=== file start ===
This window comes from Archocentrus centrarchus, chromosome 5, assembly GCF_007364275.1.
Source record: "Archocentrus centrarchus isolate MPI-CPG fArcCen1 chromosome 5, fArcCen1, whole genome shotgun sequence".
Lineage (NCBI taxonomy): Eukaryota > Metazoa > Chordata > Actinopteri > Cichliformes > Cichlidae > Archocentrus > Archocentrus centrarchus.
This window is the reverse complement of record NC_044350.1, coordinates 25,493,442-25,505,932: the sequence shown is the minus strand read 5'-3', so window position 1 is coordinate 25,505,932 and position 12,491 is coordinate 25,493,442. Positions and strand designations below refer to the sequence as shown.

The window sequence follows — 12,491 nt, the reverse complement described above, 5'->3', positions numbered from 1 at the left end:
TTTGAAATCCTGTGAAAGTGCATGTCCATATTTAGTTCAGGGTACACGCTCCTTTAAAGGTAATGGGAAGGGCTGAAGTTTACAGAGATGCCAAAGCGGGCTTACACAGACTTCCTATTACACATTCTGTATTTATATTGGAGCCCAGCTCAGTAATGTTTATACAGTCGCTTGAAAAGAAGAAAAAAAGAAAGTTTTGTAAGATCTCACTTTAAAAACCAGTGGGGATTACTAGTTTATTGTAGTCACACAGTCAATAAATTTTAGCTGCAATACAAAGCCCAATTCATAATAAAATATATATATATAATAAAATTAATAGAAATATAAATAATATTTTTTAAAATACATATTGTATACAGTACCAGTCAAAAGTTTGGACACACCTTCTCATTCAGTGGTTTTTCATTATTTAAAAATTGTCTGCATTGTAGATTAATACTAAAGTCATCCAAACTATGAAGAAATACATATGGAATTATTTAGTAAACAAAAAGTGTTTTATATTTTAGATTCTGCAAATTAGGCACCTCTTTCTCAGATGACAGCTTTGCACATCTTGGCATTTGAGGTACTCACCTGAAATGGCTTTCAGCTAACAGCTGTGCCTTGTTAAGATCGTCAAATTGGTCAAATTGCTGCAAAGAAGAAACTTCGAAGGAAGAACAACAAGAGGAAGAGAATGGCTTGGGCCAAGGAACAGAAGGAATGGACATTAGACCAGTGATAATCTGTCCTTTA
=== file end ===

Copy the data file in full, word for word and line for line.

This window comes from Archocentrus centrarchus, chromosome 5, assembly GCF_007364275.1.
Source record: "Archocentrus centrarchus isolate MPI-CPG fArcCen1 chromosome 5, fArcCen1, whole genome shotgun sequence".
Lineage (NCBI taxonomy): Eukaryota > Metazoa > Chordata > Actinopteri > Cichliformes > Cichlidae > Archocentrus > Archocentrus centrarchus.
This window is the reverse complement of record NC_044350.1, coordinates 25,493,442-25,505,932: the sequence shown is the minus strand read 5'-3', so window position 1 is coordinate 25,505,932 and position 12,491 is coordinate 25,493,442. Positions and strand designations below refer to the sequence as shown.

The window sequence follows — 12,491 nt, the reverse complement described above, 5'->3', positions numbered from 1 at the left end:
TTTGAAATCCTGTGAAAGTGCATGTCCATATTTAGTTCAGGGTACACGCTCCTTTAAAGGTAATGGGAAGGGCTGAAGTTTACAGAGATGCCAAAGCGGGCTTACACAGACTTCCTATTACACATTCTGTATTTATATTGGAGCCCAGCTCAGTAATGTTTATACAGTCGCTTGAAAAGAAGAAAAAAAGAAAGTTTTGTAAGATCTCACTTTAAAAACCAGTGGGGATTACTAGTTTATTGTAGTCACACAGTCAATAAATTTTAGCTGCAATACAAAGCCCAATTCATAATAAAATATATATATATAATAAAATTAATAGAAATATAAATAATATTTTTTAAAATACATATTGTATACAGTACCAGTCAAAAGTTTGGACACACCTTCTCATTCAGTGGTTTTTCATTATTTAAAAATTGTCTGCATTGTAGATTAATACTAAAGTCATCCAAACTATGAAGAAATACATATGGAATTATTTAGTAAACAAAAAGTGTTTTATATTTTAGATTCTGCAAATTAGGCACCTCTTTCTCAGATGACAGCTTTGCACATCTTGGCATTTGAGGTACTCACCTGAAATGGCTTTCAGCTAACAGCTGTGCCTTGTTAAGATCGTCAAATTGGTCAAATTGCTGCAAAGAAGAAACTTCGAAGGAAGAACAACAAGAGGAAGAGAATGGCTTGGGCCAAGGAACAGAAGGAATGGACATTAGACCAGTGATAATCTGTCCTTTA